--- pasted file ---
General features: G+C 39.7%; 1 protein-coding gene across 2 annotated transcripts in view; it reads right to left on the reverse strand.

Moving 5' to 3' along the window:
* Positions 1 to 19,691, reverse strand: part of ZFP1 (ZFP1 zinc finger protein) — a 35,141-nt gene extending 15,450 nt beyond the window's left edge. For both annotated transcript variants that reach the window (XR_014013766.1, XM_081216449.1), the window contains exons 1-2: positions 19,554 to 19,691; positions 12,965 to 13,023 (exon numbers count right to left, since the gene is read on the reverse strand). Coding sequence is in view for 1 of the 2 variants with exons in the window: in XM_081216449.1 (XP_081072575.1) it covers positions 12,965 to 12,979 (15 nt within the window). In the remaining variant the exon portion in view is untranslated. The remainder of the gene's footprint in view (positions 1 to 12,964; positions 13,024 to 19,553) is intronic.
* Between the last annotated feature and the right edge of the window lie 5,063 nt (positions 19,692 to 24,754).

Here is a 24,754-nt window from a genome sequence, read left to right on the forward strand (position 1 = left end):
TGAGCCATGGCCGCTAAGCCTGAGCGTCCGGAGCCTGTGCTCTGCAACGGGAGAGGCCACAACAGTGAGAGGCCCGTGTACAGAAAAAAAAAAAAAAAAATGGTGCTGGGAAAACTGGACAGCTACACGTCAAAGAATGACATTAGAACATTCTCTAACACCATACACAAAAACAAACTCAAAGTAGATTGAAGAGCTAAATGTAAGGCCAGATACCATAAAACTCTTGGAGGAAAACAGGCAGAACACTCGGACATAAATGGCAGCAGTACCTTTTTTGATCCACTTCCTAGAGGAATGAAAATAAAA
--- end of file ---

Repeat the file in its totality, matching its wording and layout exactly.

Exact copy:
General features: G+C 39.7%; 1 protein-coding gene across 2 annotated transcripts in view; it reads right to left on the reverse strand.

Moving 5' to 3' along the window:
* Positions 1 to 19,691, reverse strand: part of ZFP1 (ZFP1 zinc finger protein) — a 35,141-nt gene extending 15,450 nt beyond the window's left edge. For both annotated transcript variants that reach the window (XR_014013766.1, XM_081216449.1), the window contains exons 1-2: positions 19,554 to 19,691; positions 12,965 to 13,023 (exon numbers count right to left, since the gene is read on the reverse strand). Coding sequence is in view for 1 of the 2 variants with exons in the window: in XM_081216449.1 (XP_081072575.1) it covers positions 12,965 to 12,979 (15 nt within the window). In the remaining variant the exon portion in view is untranslated. The remainder of the gene's footprint in view (positions 1 to 12,964; positions 13,024 to 19,553) is intronic.
* Between the last annotated feature and the right edge of the window lie 5,063 nt (positions 19,692 to 24,754).

Here is a 24,754-nt window from a genome sequence, read left to right on the forward strand (position 1 = left end):
TGAGCCATGGCCGCTAAGCCTGAGCGTCCGGAGCCTGTGCTCTGCAACGGGAGAGGCCACAACAGTGAGAGGCCCGTGTACAGAAAAAAAAAAAAAAAAATGGTGCTGGGAAAACTGGACAGCTACACGTCAAAGAATGACATTAGAACATTCTCTAACACCATACACAAAAACAAACTCAAAGTAGATTGAAGAGCTAAATGTAAGGCCAGATACCATAAAACTCTTGGAGGAAAACAGGCAGAACACTCGGACATAAATGGCAGCAGTACCTTTTTTGATCCACTTCCTAGAGGAATGAAAATAAAA